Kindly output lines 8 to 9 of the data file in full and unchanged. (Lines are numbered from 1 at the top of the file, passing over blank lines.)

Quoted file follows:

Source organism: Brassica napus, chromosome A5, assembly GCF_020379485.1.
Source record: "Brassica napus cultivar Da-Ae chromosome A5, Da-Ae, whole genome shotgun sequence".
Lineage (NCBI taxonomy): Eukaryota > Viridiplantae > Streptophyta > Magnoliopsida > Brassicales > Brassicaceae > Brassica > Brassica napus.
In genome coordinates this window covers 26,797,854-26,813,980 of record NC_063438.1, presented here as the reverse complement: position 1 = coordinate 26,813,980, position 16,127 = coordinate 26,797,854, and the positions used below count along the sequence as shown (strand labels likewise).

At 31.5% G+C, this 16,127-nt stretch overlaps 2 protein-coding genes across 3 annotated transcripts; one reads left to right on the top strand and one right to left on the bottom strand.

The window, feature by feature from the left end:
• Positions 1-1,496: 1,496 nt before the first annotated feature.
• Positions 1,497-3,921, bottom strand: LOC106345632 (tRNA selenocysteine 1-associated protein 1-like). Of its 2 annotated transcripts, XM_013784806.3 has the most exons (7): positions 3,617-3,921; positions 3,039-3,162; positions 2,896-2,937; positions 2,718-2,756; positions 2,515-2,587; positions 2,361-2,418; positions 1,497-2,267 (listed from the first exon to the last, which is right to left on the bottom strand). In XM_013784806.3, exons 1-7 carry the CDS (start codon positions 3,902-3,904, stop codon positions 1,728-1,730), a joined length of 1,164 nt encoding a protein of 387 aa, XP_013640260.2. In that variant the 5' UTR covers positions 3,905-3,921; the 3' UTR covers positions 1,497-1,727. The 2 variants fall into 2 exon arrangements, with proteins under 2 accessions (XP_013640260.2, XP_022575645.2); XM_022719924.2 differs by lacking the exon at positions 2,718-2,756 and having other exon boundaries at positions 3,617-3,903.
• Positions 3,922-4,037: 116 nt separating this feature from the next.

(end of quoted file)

• Positions 1,497-3,921, bottom strand: LOC106345632 (tRNA selenocysteine 1-associated protein 1-like). Of its 2 annotated transcripts, XM_013784806.3 has the most exons (7): positions 3,617-3,921; positions 3,039-3,162; positions 2,896-2,937; positions 2,718-2,756; positions 2,515-2,587; positions 2,361-2,418; positions 1,497-2,267 (listed from the first exon to the last, which is right to left on the bottom strand). In XM_013784806.3, exons 1-7 carry the CDS (start codon positions 3,902-3,904, stop codon positions 1,728-1,730), a joined length of 1,164 nt encoding a protein of 387 aa, XP_013640260.2. In that variant the 5' UTR covers positions 3,905-3,921; the 3' UTR covers positions 1,497-1,727. The 2 variants fall into 2 exon arrangements, with proteins under 2 accessions (XP_013640260.2, XP_022575645.2); XM_022719924.2 differs by lacking the exon at positions 2,718-2,756 and having other exon boundaries at positions 3,617-3,903.
• Positions 3,922-4,037: 116 nt separating this feature from the next.